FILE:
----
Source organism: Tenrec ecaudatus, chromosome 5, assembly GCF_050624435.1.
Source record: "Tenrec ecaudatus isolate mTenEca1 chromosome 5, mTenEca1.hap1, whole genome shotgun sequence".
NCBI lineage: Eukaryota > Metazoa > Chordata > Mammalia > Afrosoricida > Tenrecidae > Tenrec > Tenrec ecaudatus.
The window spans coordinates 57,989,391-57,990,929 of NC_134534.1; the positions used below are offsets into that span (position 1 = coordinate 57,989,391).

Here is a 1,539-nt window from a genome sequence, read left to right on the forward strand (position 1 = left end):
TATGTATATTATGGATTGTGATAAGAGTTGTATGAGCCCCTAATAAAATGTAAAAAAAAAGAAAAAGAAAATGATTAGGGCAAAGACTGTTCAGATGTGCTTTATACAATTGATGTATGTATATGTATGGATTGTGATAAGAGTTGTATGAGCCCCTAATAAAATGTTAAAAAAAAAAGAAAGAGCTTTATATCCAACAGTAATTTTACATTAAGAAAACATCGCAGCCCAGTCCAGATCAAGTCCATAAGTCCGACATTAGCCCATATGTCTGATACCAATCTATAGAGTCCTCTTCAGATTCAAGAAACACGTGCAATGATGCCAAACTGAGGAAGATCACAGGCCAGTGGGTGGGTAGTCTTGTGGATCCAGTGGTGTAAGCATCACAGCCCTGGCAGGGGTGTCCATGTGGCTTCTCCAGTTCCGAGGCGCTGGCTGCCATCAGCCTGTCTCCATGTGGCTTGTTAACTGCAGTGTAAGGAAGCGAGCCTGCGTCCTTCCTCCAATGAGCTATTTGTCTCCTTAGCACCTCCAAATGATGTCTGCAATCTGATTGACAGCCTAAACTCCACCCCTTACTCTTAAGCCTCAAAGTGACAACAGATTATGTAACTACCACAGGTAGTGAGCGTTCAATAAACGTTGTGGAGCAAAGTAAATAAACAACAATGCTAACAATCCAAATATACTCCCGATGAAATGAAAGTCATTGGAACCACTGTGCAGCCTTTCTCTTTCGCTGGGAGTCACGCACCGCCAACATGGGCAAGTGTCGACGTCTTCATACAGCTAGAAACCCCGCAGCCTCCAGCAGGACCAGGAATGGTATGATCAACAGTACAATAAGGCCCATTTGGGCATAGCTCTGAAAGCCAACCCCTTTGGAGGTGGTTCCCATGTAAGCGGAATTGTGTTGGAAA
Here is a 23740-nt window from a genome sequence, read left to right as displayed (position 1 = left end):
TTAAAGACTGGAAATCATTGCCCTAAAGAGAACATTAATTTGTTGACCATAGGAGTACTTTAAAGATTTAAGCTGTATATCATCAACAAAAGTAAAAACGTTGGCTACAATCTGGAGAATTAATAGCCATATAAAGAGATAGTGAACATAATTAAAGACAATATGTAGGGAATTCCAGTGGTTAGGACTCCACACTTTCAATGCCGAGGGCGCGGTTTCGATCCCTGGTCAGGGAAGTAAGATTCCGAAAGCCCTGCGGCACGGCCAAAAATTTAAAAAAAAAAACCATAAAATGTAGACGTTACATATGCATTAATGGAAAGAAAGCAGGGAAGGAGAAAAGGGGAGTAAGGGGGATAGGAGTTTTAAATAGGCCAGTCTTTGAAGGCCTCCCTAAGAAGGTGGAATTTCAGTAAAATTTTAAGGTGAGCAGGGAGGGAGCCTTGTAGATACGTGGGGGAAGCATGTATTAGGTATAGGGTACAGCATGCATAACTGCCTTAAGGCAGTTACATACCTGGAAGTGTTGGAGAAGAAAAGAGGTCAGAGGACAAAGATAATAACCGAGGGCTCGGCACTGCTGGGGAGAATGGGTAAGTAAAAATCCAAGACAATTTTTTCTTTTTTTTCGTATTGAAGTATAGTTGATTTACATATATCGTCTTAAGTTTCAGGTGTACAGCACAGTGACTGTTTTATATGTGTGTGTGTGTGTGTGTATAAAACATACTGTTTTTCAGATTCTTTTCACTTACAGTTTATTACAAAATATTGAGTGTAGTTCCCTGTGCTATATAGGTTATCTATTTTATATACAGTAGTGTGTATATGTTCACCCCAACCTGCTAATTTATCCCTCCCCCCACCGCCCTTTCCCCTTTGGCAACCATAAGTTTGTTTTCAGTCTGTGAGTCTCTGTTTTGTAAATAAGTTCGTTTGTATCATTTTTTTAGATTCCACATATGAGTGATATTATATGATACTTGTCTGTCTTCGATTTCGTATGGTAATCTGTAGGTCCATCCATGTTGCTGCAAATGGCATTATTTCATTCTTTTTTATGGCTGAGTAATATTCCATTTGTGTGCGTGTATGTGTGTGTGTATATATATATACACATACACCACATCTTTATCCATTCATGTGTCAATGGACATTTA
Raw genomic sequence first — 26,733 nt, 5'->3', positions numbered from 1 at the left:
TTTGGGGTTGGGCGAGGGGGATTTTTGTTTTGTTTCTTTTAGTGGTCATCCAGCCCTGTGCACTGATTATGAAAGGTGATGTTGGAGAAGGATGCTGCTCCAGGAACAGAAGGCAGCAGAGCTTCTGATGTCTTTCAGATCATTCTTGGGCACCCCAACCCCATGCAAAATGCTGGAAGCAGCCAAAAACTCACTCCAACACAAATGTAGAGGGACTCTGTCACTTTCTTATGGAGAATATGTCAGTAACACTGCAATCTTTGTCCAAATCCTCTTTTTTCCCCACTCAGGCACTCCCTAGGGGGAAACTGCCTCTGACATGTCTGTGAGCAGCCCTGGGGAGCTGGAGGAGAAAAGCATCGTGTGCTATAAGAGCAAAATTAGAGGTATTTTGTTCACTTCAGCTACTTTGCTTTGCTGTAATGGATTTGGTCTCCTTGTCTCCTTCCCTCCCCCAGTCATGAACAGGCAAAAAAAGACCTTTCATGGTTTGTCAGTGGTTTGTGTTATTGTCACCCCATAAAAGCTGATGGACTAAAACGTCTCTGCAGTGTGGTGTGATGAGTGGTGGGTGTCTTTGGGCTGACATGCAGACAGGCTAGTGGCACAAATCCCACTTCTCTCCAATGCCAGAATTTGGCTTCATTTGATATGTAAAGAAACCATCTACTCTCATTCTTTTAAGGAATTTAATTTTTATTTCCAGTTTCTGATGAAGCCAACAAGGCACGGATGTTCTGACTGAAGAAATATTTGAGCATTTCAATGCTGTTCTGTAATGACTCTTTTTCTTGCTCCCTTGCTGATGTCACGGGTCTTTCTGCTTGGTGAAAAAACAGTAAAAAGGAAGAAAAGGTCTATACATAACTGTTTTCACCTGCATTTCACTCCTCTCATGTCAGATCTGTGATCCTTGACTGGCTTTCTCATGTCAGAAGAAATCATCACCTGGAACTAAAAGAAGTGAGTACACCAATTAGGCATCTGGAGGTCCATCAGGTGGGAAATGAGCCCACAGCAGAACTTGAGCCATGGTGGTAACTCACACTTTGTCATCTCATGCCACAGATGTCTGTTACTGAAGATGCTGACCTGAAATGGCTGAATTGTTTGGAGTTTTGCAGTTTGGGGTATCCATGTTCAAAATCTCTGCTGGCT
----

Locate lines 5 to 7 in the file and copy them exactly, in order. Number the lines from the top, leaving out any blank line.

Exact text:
Here is a 1,539-nt window from a genome sequence, read left to right on the forward strand (position 1 = left end):
TATGTATATTATGGATTGTGATAAGAGTTGTATGAGCCCCTAATAAAATGTAAAAAAAAAGAAAAAGAAAATGATTAGGGCAAAGACTGTTCAGATGTGCTTTATACAATTGATGTATGTATATGTATGGATTGTGATAAGAGTTGTATGAGCCCCTAATAAAATGTTAAAAAAAAAAGAAAGAGCTTTATATCCAACAGTAATTTTACATTAAGAAAACATCGCAGCCCAGTCCAGATCAAGTCCATAAGTCCGACATTAGCCCATATGTCTGATACCAATCTATAGAGTCCTCTTCAGATTCAAGAAACACGTGCAATGATGCCAAACTGAGGAAGATCACAGGCCAGTGGGTGGGTAGTCTTGTGGATCCAGTGGTGTAAGCATCACAGCCCTGGCAGGGGTGTCCATGTGGCTTCTCCAGTTCCGAGGCGCTGGCTGCCATCAGCCTGTCTCCATGTGGCTTGTTAACTGCAGTGTAAGGAAGCGAGCCTGCGTCCTTCCTCCAATGAGCTATTTGTCTCCTTAGCACCTCCAAATGATGTCTGCAATCTGATTGACAGCCTAAACTCCACCCCTTACTCTTAAGCCTCAAAGTGACAACAGATTATGTAACTACCACAGGTAGTGAGCGTTCAATAAACGTTGTGGAGCAAAGTAAATAAACAACAATGCTAACAATCCAAATATACTCCCGATGAAATGAAAGTCATTGGAACCACTGTGCAGCCTTTCTCTTTCGCTGGGAGTCACGCACCGCCAACATGGGCAAGTGTCGACGTCTTCATACAGCTAGAAACCCCGCAGCCTCCAGCAGGACCAGGAATGGTATGATCAACAGTACAATAAGGCCCATTTGGGCATAGCTCTGAAAGCCAACCCCTTTGGAGGTGGTTCCCATGTAAGCGGAATTGTGTTGGAAA
Here is a 23740-nt window from a genome sequence, read left to right as displayed (position 1 = left end):